Slots measure still has the look of a loser

Despite election, Assembly's opposed, O'Malley's indifferent

November 19, 2006|By Andrew A. Green | Andrew A. Green,Sun reporter

The joke for a while on the campaign trail was that Maryland voters who didn't want slot machines had two choices for governor: Montgomery County Executive Douglas M. Duncan, who opposed them, and Gov. Robert L. Ehrlich Jr., whose repeated attempts to legalize them routinely ended in failure.

But what voters picked instead was Option 3: Baltimore Mayor Martin O'Malley, who doesn't like to talk about slots but supports legalizing them at racetracks to protect industry jobs.

Now that the mayor is governor-elect, the powerful economic and political interests pushing for Maryland to join most of its neighboring states in legalizing slots have rekindled their campaign. Even Ehrlich has predicted that slots will pass under an O'Malley administration.

New budget numbers showing looming shortfalls - and the pressure on O'Malley to fulfill potentially expensive campaign promises - are making the drumbeat for gambling even stronger, as is the advent of slots in Pennsylvania, two years after a gambling bill passed there.

"In my opinion, [O'Malley is] going to have to realize this is an alternative he's not only going to want but will have to work toward," said Senate President Thomas V. Mike Miller, the chief slots backer in the legislature.

Thomas Bowman, a former president of the Maryland Horse Breeders Association, said the horse industry has been devastated by competition from states with slots and might never fully recover. Now, he said, horsemen are watching to see if the presence of a pro-slots, Democratic governor will change minds in the legislature.

"Certainly there is a renewed interest in the potential for something to happen," Bowman said.

But an analysis of election results shows that the incoming General Assembly is no more likely to adopt a slots plan than its predecessor.

It's unclear whether the issue will even come up this year. Miller said last week that he won't introduce a slots bill unless O'Malley asks him to, and the governor-elect has given no indication that he's in any rush to do so.

The main stumbling block for slots in the past - in the House of Delegates - might have grown larger as a result of the election.

House Speaker Michael E. Busch, a staunch slots opponent, effectively killed slots legislation passed by Miller's Senate for four consecutive years.

In 2005, however, a limited slots bill - one that allowed fewer machines and less profit for the racing industry than versions backed by Ehrlich or Miller - passed the House with 71 votes, the bare minimum.

That bill came to a vote only because Busch wanted potentially vulnerable Democrats from pro-gambling districts to have a chance to vote for a slots bill before their re-election attempts. It failed because Busch refused to negotiate a compromise, and Miller wouldn't accept the House bill.

Since then, 36 of 141 delegates have been replaced because of retirements, deaths or election losses. Based on interviews with the new delegates and a review of their public statements, it appears that slots backers have made no progress in the House.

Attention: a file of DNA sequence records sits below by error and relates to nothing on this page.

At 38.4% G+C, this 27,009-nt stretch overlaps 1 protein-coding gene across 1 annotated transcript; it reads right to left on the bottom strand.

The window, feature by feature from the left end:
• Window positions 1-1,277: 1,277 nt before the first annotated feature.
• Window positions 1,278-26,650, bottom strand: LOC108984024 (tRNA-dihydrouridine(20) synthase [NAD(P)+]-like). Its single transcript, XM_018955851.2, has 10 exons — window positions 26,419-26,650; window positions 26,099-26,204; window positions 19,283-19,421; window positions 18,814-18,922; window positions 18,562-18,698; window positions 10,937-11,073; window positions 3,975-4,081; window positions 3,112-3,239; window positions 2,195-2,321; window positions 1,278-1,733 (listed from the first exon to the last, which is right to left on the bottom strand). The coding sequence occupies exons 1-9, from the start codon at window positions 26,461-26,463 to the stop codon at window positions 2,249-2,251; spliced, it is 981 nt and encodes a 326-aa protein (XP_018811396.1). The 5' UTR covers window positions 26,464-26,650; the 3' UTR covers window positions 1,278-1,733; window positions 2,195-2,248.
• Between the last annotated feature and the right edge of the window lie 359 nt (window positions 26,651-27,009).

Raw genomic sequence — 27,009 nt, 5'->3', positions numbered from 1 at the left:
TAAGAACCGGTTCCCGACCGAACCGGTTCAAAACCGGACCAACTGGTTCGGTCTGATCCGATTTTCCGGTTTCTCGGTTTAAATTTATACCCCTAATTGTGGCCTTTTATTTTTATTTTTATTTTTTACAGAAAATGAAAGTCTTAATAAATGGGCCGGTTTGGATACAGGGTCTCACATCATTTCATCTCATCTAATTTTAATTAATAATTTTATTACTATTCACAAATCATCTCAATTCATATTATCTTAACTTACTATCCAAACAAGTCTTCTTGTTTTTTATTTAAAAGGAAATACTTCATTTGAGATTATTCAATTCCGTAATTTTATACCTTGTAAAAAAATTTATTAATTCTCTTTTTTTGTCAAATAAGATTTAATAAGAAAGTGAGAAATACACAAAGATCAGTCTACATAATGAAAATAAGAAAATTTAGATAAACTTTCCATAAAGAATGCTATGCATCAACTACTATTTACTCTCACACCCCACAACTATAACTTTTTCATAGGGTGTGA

The two largest delegations, those in Montgomery and Prince George's counties, remain solidly anti-slots, and many of the new delegates from other parts of the state said they would only support a limited expansion of gambling.

"It would need to be the right plan before I would decide to vote for slots," said Shawn Z. Tarrant, a Democratic delegate-elect from Baltimore who is taking a seat that was held by a slots backer the last time the House voted on the issue. "We would need to do all we can to limit any negative impact on the community."

The cautious approach to slots is held by Republicans, too. Many conservative Republicans in the Assembly opposed expanded gambling before Ehrlich took office, but at his urging the GOP caucus became strongly pro-slots. In interviews, Republican delegates and delegates-elect still mostly said they support slots, but often with reservations.

"One of my particular concerns is locating slots in already challenged neighborhoods and communities," said Steve Schuh, a Republican delegate-elect from Anne Arundel County who will replace a slots opponent. "I don't think that very stressed and impoverished communities can stand the additional stress on their families or their community fabric of gambling."

It has proved difficult in the past to find locations for slots that win majority support in the House, and the question of where to put them might have become even tougher because of the election.

Laurel Park is widely viewed as one of the most likely locations for slots, and in the past four years Anne Arundel County Executive Janet S. Owens supported the idea. But she is leaving because of term limits, and her replacement, Republican John R. Leopold, opposed slots when he was in the House of Delegates.

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